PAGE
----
Close-up of rooting rosemary cuttings in glass jars with water on a wooden table. The cuttings have thin long white roots and thin needle-like green leaves.
Root rosemary cuttings in water by placing them in a clear jar with room temperature water.

Begin by choosing a clear jar or container that is deep enough to keep the stems upright. Imagine the cuttings are a bouquet of flowers with their bottom stems submerged and their tops splayed out of the top. Anything too big or too small can slow the rooting process or cause your cuttings to fall out. A quart-size mason jar usually works great.

Fill the jar with a few inches of room-temperature water. Depending on the cutting length, you want the lower one-third to one-half of the stems submerged underwater. Only the leafless part of the stems should be submerged. Ensure that your cuttings stay in place with their upper leaves fully exposed to fresh air.

Change the water once or twice per week to keep it aerated and fresh. Avoid disturbing the cuttings when you pour out the water and refill the jar.

Rooting Cuttings in Soil

Close up of a gardener's hand gently pressing down dark, fertile soil in a small plastic green cup where a fresh rosemary cutting has been placed. The cup rests in a larger round plastic container of more soil. This container rests on the surface of a gray table with a few more rosemary cuttings to the left.
A potting mix that is well draining but fertile is ideal for rooting rosemary in soil.

First, prepare a very well-drained sandy soil mix for cuttings. Some gardeners propagate rosemary in 100% horticultural sand, while others mix in potting soil, perlite, or vermiculite. Drainage is the most important factor here because cuttings can easily rot in overly moist soil.

Fill small containers or 6-pack pots with the soil mix. Avoid tamping down or compressing it. You can also root several cuttings in an open flat. Just be sure the container is deep enough to keep the stems upright.

Use a pencil or dibbler to make a little hole in the middle of each pot. If you’re using a rooting hormone, dip the ends of every stem in the solution before placing each cutting into a prepared hole. Avoid bending the bottom tips by pressing gently, and be sure to keep all leaves above the sand. Only the naked part of the stem should be submerged.

Use the sand or potting mix to lightly press against the cutting so that it is supported and upright. Keep the soil consistently moist, but never soggy. Water once or twice a week as needed.

Step 8: Keep in Indirect Sunlight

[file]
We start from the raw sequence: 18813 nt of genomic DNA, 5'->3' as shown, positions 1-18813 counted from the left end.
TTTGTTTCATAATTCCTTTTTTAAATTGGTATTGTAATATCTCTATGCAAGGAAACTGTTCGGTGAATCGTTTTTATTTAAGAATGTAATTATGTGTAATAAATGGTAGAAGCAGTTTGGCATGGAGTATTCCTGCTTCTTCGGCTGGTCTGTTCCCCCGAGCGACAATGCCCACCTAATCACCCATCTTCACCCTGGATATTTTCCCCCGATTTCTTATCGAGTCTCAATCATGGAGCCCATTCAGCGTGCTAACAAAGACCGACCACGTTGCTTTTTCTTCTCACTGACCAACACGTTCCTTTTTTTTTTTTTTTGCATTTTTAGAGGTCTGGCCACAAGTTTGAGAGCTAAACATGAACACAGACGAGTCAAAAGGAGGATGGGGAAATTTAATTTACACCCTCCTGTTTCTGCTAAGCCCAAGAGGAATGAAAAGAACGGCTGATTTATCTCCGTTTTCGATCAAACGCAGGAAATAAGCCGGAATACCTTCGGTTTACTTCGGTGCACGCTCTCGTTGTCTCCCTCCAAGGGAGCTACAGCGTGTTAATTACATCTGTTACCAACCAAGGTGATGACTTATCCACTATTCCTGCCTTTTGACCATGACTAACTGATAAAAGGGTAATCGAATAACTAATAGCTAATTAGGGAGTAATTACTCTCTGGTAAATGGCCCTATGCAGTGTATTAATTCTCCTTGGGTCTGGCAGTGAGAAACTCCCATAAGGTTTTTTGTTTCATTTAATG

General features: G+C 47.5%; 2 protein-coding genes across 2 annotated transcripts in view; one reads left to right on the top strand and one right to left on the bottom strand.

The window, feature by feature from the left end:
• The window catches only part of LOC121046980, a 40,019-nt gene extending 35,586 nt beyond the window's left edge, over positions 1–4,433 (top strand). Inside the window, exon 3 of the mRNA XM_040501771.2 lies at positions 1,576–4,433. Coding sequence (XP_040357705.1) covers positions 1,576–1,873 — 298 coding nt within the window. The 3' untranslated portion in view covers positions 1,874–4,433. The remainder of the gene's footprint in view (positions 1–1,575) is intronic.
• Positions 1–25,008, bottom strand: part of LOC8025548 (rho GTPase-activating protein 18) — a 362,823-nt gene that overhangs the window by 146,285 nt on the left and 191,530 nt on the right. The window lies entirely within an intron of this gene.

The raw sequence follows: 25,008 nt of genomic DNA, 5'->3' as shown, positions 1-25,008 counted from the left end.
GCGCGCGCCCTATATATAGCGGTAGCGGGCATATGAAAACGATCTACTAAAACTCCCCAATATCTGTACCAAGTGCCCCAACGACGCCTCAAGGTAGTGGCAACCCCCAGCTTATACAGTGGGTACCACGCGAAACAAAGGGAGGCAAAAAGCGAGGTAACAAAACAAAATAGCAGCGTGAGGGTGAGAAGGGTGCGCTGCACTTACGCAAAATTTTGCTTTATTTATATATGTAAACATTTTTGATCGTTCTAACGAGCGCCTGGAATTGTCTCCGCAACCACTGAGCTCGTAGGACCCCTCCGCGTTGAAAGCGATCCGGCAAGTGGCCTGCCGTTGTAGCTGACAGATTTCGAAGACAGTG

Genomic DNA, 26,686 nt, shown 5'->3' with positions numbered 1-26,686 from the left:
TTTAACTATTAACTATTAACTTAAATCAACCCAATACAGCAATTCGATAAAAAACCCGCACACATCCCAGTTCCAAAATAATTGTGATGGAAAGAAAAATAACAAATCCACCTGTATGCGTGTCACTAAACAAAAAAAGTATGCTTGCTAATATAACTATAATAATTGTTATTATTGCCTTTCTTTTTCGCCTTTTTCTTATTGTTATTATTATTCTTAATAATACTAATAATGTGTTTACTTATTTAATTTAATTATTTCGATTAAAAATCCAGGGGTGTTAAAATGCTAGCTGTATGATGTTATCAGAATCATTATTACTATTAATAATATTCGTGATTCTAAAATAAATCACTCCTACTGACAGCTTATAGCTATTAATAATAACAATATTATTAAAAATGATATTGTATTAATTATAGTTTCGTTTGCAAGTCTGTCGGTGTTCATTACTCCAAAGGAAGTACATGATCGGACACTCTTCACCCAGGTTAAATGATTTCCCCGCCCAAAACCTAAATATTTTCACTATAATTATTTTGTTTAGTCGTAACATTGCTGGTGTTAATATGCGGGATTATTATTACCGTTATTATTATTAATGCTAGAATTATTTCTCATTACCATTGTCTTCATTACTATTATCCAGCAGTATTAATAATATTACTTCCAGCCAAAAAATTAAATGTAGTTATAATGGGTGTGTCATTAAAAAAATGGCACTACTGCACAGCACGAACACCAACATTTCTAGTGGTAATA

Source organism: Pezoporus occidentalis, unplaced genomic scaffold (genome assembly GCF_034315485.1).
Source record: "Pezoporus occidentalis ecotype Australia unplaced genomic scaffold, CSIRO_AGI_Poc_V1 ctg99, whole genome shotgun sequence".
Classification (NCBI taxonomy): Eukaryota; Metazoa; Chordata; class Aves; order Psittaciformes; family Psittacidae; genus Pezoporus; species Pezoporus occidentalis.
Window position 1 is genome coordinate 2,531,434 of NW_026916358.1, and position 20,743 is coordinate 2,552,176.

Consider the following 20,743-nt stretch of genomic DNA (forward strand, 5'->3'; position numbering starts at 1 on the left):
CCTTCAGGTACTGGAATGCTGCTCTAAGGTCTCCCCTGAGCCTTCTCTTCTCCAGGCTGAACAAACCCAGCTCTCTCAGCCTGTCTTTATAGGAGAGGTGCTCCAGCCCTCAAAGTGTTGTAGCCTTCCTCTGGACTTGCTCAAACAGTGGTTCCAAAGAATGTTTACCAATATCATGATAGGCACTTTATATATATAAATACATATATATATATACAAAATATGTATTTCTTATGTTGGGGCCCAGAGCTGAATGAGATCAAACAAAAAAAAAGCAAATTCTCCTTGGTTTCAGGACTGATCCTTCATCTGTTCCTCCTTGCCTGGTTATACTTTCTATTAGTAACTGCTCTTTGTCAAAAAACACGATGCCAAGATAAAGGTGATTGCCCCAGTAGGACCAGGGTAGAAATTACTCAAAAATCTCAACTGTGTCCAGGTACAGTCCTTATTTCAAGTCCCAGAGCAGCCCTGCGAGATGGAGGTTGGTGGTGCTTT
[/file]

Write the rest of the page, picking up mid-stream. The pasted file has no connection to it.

Close-up of many young rosemary seedlings in small black plastic pots in the sun. Rosemary cuttings are short stems covered with many oval, narrow, needle-shaped, pale green leaves.
Cuttings need a warm, humid environment with 6-8 hours of bright, indirect light.

Cuttings thrive on a warm windowsill or protected part of a greenhouse. The temperature should be around 70°F with moderate levels of humidity. At least 6-8 hours of bright, indirect light is ideal for cutting growth.

If the sunlight is too intense, the cuttings can get burnt. However, if it is too dark, the cuttings won’t have enough energy to sprout new roots. Find a happy medium and optionally use a heating mat or grow light to speed up growth.

Step 9: Wait 2-8 Weeks for Roots to Form

Close-up of a woman's hands demonstrating rooted rosemary cuttings. Rosemary cuttings are pale green stems covered with elongated, narrow, needle-like leaves and thin white roots at the bottom.
Rosemary cuttings can root in water in 2 weeks, while soil-rooted cuttings can take up to 8 weeks.

Rosemary cuttings can root in as little as 2 weeks in water but may take up to 8 weeks to root in soil. The length of time depends on the light, temperature, growth medium, and vigor of your rosemary.

When you start to notice little root hairs forming, it is a good sign. Within a few weeks, there may also be some green new growth on the tips of the stems.

Rooting in Water

Wait until the plant has at least five robust root hairs to transplant. Then, prepare a container with well-drained soil and gently move the cutting into the hole.

Rooting in Soil

You may give the plants a little tug after 4 weeks to make sure they are anchored in place. Wait another week or so before up-potting or transplanting outdoors. Temperatures should be well-settled and consistently above 60°F before moving rosemary cuttings outside.

You will know that a cutting has failed if the needles start to turn yellow or brown. An unrooted cutting may wilt and fall over. Don’t worry! Simply toss it out and take more. Sanitize your containers and throw away the soil to ensure no pathogens are passed onto the next batch. Rosemary is very forgiving and eager to supply new baby stems. 

It is recommended to keep your baby rosemary plants protected indoors until they are at least 6” tall. You can then begin hardening them off by gently exposing them to outdoor weather over the course of a week. Once the potted cuttings have acclimated, you can plant them in the ground!

Final Thoughts

As you can see, sharing your rosemary by propagating through cuttings is an affordable and simple process. Anyone can do it! If you follow the nine steps we outlined here, you’ll have plenty of baby rosemary plants to share in no time. Your friends’ meals are about to get an aromatic upgrade!

Potted Rosemary near white brick wall